The Vaselines & Opinions on Lupe Fiasco

Scottishrock group The Vaselines are back together in the Sound Opinions studio to perform some old gems, as well as new tunes from their recent release Sex With an X.

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It’s the dirty little secret of the music industry. If you’ve got the loot, Mariah Carey, Nelly Furtado and Usher, among others, can perform at your wedding, birthday party or bar mitzvah. And these big stars don’t appear to be too selective about their gigs – a fact that has caused some controversy recently. The aforementioned pop singers performed at private parties for members of Muammar Gaddafi’s family. Now they are expressing regret, and in some instances, promising to donate their fees to charity. Usher, for one, has claimed ignorance, but Jim and Greg think these high powered artists can afford to pay a little more attention to their schedules.

Phil Collins has sold about 100 million albums – and to him that seems like a good place to stop. The Genesis drummer recently announced his retirement and was then hit with a number of unkind rumors about the impetus for this decision. He set the record straight on his website, explaining that he wants to spend more time with his children. Jim and Greg think this is a noble way to bow out – assuming he doesn’t launch an expensive comeback tour in a few years.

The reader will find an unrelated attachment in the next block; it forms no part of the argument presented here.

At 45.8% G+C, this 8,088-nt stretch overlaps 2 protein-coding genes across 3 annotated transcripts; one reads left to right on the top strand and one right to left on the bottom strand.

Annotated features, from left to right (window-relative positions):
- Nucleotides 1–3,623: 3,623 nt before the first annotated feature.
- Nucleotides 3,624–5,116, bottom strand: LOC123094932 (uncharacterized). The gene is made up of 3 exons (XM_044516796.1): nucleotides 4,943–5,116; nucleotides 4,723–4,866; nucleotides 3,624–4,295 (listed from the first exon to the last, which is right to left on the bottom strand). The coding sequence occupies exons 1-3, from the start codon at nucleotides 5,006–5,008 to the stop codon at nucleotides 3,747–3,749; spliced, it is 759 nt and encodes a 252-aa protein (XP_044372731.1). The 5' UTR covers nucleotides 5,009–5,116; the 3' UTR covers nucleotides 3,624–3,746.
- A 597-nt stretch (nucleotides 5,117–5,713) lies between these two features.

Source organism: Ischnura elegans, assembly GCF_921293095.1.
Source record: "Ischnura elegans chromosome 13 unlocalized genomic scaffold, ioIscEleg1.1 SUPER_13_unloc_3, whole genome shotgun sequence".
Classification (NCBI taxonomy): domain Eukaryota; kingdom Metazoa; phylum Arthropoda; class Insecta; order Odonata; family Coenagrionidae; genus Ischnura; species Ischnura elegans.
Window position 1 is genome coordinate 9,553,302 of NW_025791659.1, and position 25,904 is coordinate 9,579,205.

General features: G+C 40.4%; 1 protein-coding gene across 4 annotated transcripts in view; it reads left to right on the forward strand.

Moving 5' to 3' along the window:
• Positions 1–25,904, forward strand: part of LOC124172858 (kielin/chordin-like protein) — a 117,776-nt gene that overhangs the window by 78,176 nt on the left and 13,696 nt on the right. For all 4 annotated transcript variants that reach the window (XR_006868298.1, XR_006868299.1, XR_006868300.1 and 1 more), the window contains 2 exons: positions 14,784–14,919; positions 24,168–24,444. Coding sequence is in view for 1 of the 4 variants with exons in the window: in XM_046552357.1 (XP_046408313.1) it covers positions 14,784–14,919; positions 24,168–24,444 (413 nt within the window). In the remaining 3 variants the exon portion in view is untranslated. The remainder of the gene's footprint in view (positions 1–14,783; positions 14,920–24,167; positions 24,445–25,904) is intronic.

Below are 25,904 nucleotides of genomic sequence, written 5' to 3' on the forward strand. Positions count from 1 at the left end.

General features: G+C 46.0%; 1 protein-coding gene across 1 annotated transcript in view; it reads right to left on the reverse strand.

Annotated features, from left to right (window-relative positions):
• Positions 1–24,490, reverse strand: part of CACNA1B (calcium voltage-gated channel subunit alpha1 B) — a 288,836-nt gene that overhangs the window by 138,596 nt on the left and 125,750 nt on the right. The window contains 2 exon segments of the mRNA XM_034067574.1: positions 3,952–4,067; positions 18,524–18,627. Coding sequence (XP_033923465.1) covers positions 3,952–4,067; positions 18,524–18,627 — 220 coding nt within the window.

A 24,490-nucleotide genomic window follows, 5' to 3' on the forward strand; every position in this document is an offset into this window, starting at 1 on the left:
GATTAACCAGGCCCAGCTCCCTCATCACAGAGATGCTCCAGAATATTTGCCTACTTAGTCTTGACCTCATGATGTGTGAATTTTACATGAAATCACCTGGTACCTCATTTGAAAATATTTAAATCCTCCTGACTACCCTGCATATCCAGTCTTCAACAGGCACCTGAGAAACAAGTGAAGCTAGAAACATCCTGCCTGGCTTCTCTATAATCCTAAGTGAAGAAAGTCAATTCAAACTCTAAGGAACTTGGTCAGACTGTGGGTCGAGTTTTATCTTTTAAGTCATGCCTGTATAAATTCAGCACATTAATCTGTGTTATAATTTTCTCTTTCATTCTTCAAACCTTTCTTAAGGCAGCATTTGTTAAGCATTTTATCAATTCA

The Vaselines

The Vaselines join Jim and Greg in the studio this week. The Scottish indie pop group was founded in 1986 by Eugene Kelly and then girlfriend Francis McKee. And then only three years, two singles, and one album later, the couple and the band broke up. But their sound managed to make its way across the pond, getting college radio airplay and the notice of emerging bands likes Mudhoney and Nirvana. In fact, Nirvana would go on to cover a number of Vaselines tracks, including Jesus Don’t Want Me For a Sunbeam, which they performed on MTV Unplugged in New York. Cobain convinced the band to briefly reunite and open for Nirvana in 1990. Now two decades later, the Vaselines are back together with a new Sub Pop release called Sex with an X. That’s a lot of effort to avoid the sophomore slump. Eugene, Francis and the band perform tracks from the album, as well as an old gem. Check out the songs and the videos.

Lasers Lupe Fiasco

Lasers (Deluxe Version)

Next up, Jim and Greg review the new album by Lupe Fiasco called Lasers. The Chicago hip-hop artist debuted in 2006 with Food and Liquor, showcasing a sensibility unique in rap. This third album was a labor, and not necessarily of love. Lupe has admitted to having real difficulties with his record company – difficulties that led to compromises on a lot of tracks. That said, Jim loves Lupe’s lyrics and 1960s message. There are inflated choruses and too many guest stars, but his words trump it all. Jim says Buy It. Greg wishes he could agree, but it’s too clear which tracks he was less involved in. He looks forward to the next effort, but for now says Burn It.

Jim

We really do read your letters! Last week a listener commented on our interview with Jac Holzman, saying he’d like to hear more about Paul Butterfield. So this week Jim drops a track by The Paul Butterfield Blues Band into the Desert Island Jukebox. In 1966, on an album of the same name, the group recorded the song East-West written by guitarist/ composer Mike Bloomfield. Bloomfield was influenced by blues, psychedelia, free jazz and Indian raga music. This track in turn influenced everyone from the Grateful Dead to Joe Boyd. It’s a landmark in rock, and it’s goin’ with Jim to the island.

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